The government has failed to secure a social contract with the labour unions so it is now trying to circumvent this by chipping away at collective-bargaining powers – the latest example of how the euro system erodes workers’ rights and is fundamentally incompatible with the political values of the Left. The unions launched the biggest strikes for two decades in September.
It remains a mystery to me why the European Left continues to apologise for what can only be described as reactionary policies, but the mood is at last changing. Stefano Fassina, an Italian social-democrat and former deputy-finance minister, is leading a push for an "alliance of national liberation fronts" spanning Left and Right to overturn the EMU order.
Mr Fassina, Germany's Oskar Lafontaine, France's Jean-Luc Melenchon, and Greece's Yanis Varoufakis, launched a branch of this front in Paris over the weekend, proposing a 'Plan B' of parallel currencies and ultimately exit from the euro if EMU continues to enforce contractionary policies and operate outside democratic control - as they put it.
Finland is digging itself into an ever deeper hole. The International Monetary Fund warned this week against austerity overkill and “pro-cyclical” cuts before the economy is strong enough to take it.
The IMF spoke softly but the message was clear. Finland should not even be thinking of a “front-loaded” fiscal contraction or slashing investment at a time when its output gap is 3.2pc of GDP.
The Finnish authorities admitted in their reply to the IMF's Article IV report that they had no choice because they had to comply with the Stability Pact. This is what European policy-making has come to.
Some in Finland were quick to throw stones at Greece during the debt crisis, seemingly unaware at the time that they too lived in a glass house. Their own story is not really that different from the EMU disasters that unfolded in the South.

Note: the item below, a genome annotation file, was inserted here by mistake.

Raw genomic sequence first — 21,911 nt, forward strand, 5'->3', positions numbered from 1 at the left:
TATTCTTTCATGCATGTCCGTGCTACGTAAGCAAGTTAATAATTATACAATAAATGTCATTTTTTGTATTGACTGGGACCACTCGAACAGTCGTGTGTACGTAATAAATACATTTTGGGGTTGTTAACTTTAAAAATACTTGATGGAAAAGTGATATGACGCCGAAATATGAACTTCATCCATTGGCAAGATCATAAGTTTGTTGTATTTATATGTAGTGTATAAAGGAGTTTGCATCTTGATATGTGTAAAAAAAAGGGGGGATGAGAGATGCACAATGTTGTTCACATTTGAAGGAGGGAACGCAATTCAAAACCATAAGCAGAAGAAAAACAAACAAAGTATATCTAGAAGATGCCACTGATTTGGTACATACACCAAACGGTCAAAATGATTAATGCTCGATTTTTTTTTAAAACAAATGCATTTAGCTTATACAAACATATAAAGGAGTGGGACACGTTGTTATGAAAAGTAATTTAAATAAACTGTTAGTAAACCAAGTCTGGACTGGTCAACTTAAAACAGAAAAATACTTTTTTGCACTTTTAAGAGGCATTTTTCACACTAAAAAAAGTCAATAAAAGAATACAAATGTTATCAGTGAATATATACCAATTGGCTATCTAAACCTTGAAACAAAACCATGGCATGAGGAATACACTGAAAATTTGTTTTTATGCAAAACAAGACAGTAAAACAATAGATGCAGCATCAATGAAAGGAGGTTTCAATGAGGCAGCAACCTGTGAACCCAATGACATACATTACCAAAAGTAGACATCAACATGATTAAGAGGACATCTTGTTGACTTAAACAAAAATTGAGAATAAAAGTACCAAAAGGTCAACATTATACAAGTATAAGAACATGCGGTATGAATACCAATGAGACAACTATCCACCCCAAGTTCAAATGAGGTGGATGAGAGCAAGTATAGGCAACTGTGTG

Interest rates were too low for Finland’s needs during the commodity boom, causing the economy to overheat. Unit labour costs spiralled up 20pc from 2006 onwards, leaving the country high and dry when the music stopped. Public debt was low but private debt was high (somewhat like Spain and Ireland). The crisis hit later merely because the commodity bubble did not burst until 2012.
The 'Fixit' movement is a warning shot, as is the election of a triple-Left majority in Portugal vowing to tear up the austerity script - and still blocked from taking power on a constitutional pretext almost six weeks after the vote.
The eurozone may be enjoying a tentative recovery for now, thanks to the stimulus of a cheap euro, cheap oil, and quantitative easing, but it has wasted a full global economic cycle and is running out of time to restore its defences before the next global storm hits.
When the storm does hit, total public and private debt will be 270pc of GDP, 36 percentage points higher than it was just before the Lehman crisis in 2008. Society will already have suffered almost a decade of mass unemployment, and the poltical capital of the EMU elites will be almost exhausted.
The question has to be asked in any case: if the euro cannot be made to work for what is supposed to be the most competitive country in the EU, who can it work for?